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Wet Willie's serves an easy-to-understand menu of burgers and chicken sandwiches, complemented by the high-octane grain-alcohol Slurpees they call "daiquiris." It is immediately recognizable -- the kind of place that wouldn't stick out in Gulf Shores, Alabama, or Rehoboth Beach, Delaware. (The chain has eight locations throughout the South and one in Australia.) Classic rock and island-themed tunes blare from speakers. Customers seem grateful for the simplicity of it all.
"Make sure you get the Wet Willie's sign in the picture," says a sunburned middle-age woman, posing with hubby while a waitress takes their photo. "It's 25 degrees where we're from right now!" A family of Asian tourists is next in line for photos.
The tourists, sitting at Willie's well-worn barstools on the second-story balcony, are bookended -- and a little alarmed -- by two tables of college-age guys. The young men, who all seem to have been grown in the same vat somewhere in Iowa, wear identical white sun visors at varying degrees of crookedness. There will be many more of them in the bar after nightfall, slurping grain alcohol and rum drinks and tweaking their white-boy Ebonics until the poor girls in the sidewalk flesh parade can't understand the propositions being hurled at them: "Hey, sweet-uh! Wunna get speared?"
The bar has been in operation for a decade, a raucous contrast to some of its Ocean Drive neighbors. Across Eighth Street, News Café patrons drolly pick at salads or salmon, making a show of nonchalance, trying to seem as if sitting within earshot of the Atlantic in 70-degree sunshine on one of God's perfect South Florida winter days is nothing to get all worked up about. They are either locals or would like to seem like locals.
That's not to say that all locals avoid Wet Willie's. Bobby B., a retired Miami Beach cop (who, like many in his profession, has an aversion to seeing his full name in print), eats there every week. "A bunch of retired cops go down there every Wednesday," he says, "but we ride our motorcycles, so we have to drink Diet Cokes while we watch the flesh go by. And they got great burgers."
An old-as-Egypt formula for successful beach bars everywhere: half-naked people, great burgers. But Bobby, being a conscientious motorist, left out a key ingredient: alcohol. Wet Willie's daiquiris are endlessly churned in their metallic containers behind the upstairs bar, the machines spinning the frozen concoctions like candy-colored portholes to some boozy hallucination. With names like "Call a Cab" and "Attitude Adjustment," the drinks are potent enough to inspire a small-print warning on the menu, advising patrons that Wet Willie's daiquiris "contain more alcohol than most 'normal' bar drinks."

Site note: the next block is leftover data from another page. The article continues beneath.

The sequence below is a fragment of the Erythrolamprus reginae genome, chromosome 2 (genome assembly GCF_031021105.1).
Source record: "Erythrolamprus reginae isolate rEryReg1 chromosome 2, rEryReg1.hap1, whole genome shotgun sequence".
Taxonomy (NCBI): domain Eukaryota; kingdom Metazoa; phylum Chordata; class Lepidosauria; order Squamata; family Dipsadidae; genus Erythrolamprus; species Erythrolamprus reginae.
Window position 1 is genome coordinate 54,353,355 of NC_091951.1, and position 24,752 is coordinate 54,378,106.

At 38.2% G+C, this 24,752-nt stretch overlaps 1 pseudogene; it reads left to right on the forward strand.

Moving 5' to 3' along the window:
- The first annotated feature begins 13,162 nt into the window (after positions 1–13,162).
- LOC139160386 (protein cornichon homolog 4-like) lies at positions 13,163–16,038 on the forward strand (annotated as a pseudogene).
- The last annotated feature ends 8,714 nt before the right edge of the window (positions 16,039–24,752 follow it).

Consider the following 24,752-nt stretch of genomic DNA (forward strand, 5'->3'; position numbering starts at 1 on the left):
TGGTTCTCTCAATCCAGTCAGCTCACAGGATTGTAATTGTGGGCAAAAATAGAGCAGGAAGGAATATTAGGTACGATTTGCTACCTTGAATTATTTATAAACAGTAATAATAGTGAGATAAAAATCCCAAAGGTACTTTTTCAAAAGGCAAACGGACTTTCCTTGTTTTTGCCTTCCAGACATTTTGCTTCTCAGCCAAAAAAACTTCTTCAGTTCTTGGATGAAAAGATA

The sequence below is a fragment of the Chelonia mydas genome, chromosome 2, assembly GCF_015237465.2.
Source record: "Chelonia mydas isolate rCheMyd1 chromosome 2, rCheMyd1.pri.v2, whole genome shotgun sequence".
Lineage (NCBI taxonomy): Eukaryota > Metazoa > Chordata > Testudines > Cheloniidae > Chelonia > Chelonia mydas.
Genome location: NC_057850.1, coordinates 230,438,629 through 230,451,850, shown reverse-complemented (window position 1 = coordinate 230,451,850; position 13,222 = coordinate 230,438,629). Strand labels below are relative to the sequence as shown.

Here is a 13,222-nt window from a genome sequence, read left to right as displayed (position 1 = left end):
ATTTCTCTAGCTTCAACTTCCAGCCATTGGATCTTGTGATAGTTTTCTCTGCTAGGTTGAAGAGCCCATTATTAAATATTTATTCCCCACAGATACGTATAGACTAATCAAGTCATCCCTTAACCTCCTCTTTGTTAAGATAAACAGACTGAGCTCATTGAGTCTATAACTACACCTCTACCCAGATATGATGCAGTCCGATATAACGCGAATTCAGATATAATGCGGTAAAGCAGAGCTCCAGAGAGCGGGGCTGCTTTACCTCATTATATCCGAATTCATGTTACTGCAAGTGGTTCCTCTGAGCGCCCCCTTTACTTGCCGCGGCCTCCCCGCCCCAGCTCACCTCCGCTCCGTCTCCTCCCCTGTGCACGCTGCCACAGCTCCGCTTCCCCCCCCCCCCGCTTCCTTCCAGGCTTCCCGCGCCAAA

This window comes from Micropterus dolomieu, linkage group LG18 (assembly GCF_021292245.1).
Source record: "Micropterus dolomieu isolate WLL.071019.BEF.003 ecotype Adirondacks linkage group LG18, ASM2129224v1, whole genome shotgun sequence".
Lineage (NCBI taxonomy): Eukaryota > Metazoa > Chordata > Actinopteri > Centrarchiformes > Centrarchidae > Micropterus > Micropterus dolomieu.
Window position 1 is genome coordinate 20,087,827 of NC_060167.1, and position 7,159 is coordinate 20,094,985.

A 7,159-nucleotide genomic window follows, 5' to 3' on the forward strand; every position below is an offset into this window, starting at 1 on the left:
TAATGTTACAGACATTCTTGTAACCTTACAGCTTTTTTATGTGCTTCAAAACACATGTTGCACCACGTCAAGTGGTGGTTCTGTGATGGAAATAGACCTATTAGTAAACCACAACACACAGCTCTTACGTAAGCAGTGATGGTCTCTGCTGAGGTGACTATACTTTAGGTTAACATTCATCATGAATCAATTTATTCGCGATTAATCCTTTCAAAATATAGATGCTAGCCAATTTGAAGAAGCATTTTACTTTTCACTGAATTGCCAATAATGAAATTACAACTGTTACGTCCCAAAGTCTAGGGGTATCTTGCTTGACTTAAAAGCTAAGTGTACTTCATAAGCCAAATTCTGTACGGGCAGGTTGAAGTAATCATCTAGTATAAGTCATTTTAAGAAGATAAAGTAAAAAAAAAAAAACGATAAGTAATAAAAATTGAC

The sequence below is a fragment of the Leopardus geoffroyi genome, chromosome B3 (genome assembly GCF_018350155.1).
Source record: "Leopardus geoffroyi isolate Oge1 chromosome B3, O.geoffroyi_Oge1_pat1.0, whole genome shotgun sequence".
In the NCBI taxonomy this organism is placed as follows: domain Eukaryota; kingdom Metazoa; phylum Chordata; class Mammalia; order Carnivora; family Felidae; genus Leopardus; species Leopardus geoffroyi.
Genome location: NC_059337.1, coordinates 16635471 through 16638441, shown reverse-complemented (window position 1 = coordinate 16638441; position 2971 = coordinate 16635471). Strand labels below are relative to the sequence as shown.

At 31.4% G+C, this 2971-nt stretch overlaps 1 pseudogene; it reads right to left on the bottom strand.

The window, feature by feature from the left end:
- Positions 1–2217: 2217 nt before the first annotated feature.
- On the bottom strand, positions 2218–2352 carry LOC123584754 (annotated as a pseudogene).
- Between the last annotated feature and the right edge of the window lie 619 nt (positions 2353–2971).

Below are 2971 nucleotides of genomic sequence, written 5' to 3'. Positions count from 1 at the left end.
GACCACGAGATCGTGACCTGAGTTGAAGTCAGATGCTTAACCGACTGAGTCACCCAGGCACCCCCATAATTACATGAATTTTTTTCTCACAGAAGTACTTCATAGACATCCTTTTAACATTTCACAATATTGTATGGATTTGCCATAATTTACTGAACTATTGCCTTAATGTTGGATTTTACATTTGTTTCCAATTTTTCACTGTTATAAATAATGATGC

After a small daiquiri, the man escaping 25-degree weather looks as sunburned as his wife, and converses loudly with his young waitress. "Who wrote this song? Don'tcha know?" he slurs. "I mean, you work here. Geez, I love this song." Later he tenderly pats her shoulder, staring moist-eyed as he and his seemingly sober wife rise to leave. He could have been a proud father parting with a beloved daughter -- if it weren't for the tip he eagerly pushes into her hand.
Wet Willie's manager Julie Rissiotis admits the drinks are strong but says the staff is well versed in spotting potential problem customers and handling them delicately. Bobby B. adds that the on- and off-duty police (and retired cops) who frequent the bar help deter the problems that accompany exorbitant alcohol consumption. And while the lunch crowd's inhibitions may float away with the ocean breeze after a few drinks, it is nightfall that brings the real drama to Wet Willie's.
The just-turned-21, white-visor set is everywhere, but the crowd consists of more than that. "A lot of locals meet here for a drink on their way somewhere else," Rissiotis says. "For the Stone Temple Pilots concerts, it was like everyone who went met here first. It's like the neighborhood bar."
That may be, but the neighborhood has undergone some dramatic changes. When Wet Willie's first opened, many participants in the early South Beach renaissance saw the bar's arrival as a bad omen. Those were the days when Lincoln Road was still a deserted wasteland, long before Collins Avenue was dotted with boutique hotels and pricey clothing stores, before a night on Washington Avenue was one long club crawl. Ocean Drive was ground zero of an explosive transformation that was attracting the pioneers of chic -- from New York's downtown crowd to world-famous models and their photographers to an endless stream of glitzy Eurotrash. Even the dining was high-end; renowned chefs Norman Van Aken and Robbin Haas ran competing restaurants just blocks apart.